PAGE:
Clinical genetic testing approaches typically focus on the ~1.5% of the genome that codes directly for protein, and where deciphering the effect of an individual variant is relatively straightforward. Using this strategy, however, ~50% of rare disease is genetically unexplained. A critical portion of the remaining genomic sequence has important roles in regulating protein expression, however, prioritising likely disease-relevant variants and regions in this non-coding sequence presents a considerable challenge. 5’untranslated regions (5’UTRs) are encoded directly upstream of protein-coding regions and regulate both the stability of the mRNA and the rate at which it is translated into protein. Using 15,708 whole genome sequenced individuals from the Genome Aggregation Database (gnomAD) and cohorts of disease patients, we systematically explored the deleteriousness of variants in 5’UTRs. This analysis identifies a subset of 5’UTR variants that result in reduced protein translation and lead to dominant human disease.

Audience: Members of the University only

Organisers: Isabel Schmidt

Thu 12 Sep 2019 from 11:00 to 12:00

Keble College, Parks Road OX1 3PG

36th EACME Conference: Rethinking Ethics in 21st Century Europe

The Ethox Centre and Wellcome Centre for Ethics and Humanities at the Nuffield Department of Population Health, University of Oxford, look forward to welcoming you from 12th-14th September 2019 to the 36th EACME conference in Oxford, on the theme of Rethinking Ethics in 21st Century Europe. About... Read more

The Ethox Centre and Wellcome Centre for Ethics and Humanities at the Nuffield Department of Population Health, University of Oxford, look forward to welcoming you from 12th-14th September 2019 to the 36th EACME conference in Oxford, on the theme of Rethinking Ethics in 21st Century Europe. About the conference: Just as thinking in medical ethics has shaped medicine and medical sciences, developments in medicine and new technologies have also been shaping medical ethics since its beginning. Clinical and research practices have always had to be rethought and norms redefined in response to biomedical advances and social change. Developments in ethics, society and medicine are inseparable. In the 20th Century, bioethics responded to developments in medical research, life extending treatments, assisted reproduction and to changing social attitudes to medical practitioners and paternalism. Through the development of concepts such as those of informed consent, confidentiality, minimal risk, duties of care and the idea of independent review of research, the 20th Century played an important role in ensuring that developments in medicine respected patients and commanded public trust. The emerging questions concerned boundaries of medical intervention or scientific research and respect for the patient or research participants. Despite the valuable contributions made by 20th Century bioethics, in recent years, however, new challenges are being presented by advances in neuroscience, big data, genomics and global connectedness, and by their convergence. Personalised medicine and big data approaches are changing the focus of medicine and increasingly blur boundaries between clinical interventions and research activities. These developments raise important questions about the extent to which 20th Century ethics is fit for purpose. We currently observe a shift in research agendas and a redefinition of normative as well as national boundaries in Europe, and beyond. These changes raise the question as to whether medical ethics in the 21st century needs to revisit its principles and approaches. Do we need to rethink bioethics for the 21st Century? The 2019 EACME conference in Oxford will respond to a pressing need for ethics, humanities and social sciences research on these new challenges. The annual EACME conference presents an open platform for research contributions and debate about ethical issues in health care practices, policies, and medical sciences as well as new approaches in clinical ethics, research ethics and ethics teaching. Read more https://www.ethox.ox.ac.uk/opportunities/EACME2019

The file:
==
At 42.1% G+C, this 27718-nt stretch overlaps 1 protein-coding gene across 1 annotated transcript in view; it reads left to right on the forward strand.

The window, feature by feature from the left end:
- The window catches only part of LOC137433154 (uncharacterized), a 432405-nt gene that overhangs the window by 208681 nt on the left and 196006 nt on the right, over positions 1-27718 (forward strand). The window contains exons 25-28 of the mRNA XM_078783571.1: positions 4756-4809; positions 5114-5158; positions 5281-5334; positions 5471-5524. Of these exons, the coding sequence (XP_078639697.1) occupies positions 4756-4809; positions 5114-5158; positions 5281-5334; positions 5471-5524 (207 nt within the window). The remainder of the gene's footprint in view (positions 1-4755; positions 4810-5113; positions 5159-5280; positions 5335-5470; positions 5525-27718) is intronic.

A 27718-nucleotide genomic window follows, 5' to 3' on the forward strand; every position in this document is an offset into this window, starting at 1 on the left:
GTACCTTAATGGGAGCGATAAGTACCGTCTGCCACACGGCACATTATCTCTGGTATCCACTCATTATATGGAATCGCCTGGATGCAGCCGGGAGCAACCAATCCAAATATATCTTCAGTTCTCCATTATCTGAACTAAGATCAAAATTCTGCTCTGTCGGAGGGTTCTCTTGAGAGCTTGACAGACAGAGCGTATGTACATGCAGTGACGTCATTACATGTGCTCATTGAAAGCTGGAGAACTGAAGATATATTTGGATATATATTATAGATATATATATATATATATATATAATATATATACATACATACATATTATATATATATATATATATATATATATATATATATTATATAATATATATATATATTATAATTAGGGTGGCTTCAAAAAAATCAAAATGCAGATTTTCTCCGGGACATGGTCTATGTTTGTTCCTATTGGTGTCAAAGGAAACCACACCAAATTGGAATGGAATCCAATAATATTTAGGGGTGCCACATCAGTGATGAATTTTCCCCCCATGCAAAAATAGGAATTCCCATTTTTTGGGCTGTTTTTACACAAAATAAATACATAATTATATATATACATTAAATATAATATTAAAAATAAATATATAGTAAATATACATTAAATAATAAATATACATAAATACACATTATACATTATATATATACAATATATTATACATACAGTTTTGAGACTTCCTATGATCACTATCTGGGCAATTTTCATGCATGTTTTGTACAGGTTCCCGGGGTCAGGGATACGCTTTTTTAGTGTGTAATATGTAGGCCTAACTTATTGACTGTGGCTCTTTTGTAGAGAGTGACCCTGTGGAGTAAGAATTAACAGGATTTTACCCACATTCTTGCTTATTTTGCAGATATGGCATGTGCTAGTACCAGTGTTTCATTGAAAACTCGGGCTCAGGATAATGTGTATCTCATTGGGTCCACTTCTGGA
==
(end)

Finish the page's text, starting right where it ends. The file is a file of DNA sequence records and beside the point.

Booking Required

Audience: Public

Thu 12 Sep 2019 from 11:00 to 12:00

Ludwig Institute Seminar Series

NDM Building, TDI seminar room, lower ground floor, Headington OX3 7FZ

"Dying to get noticed: Immunogenic cell death in infection and cancer"

Professor Andrew Oberst

how a cell dies—not simply whether it dies—is a key determinant of the innate and adaptive immune response that follows. We use engineered forms of cell death proteins and knockout mouse models to understand how different forms of cell death occur, and to compare the immune response triggered... Read more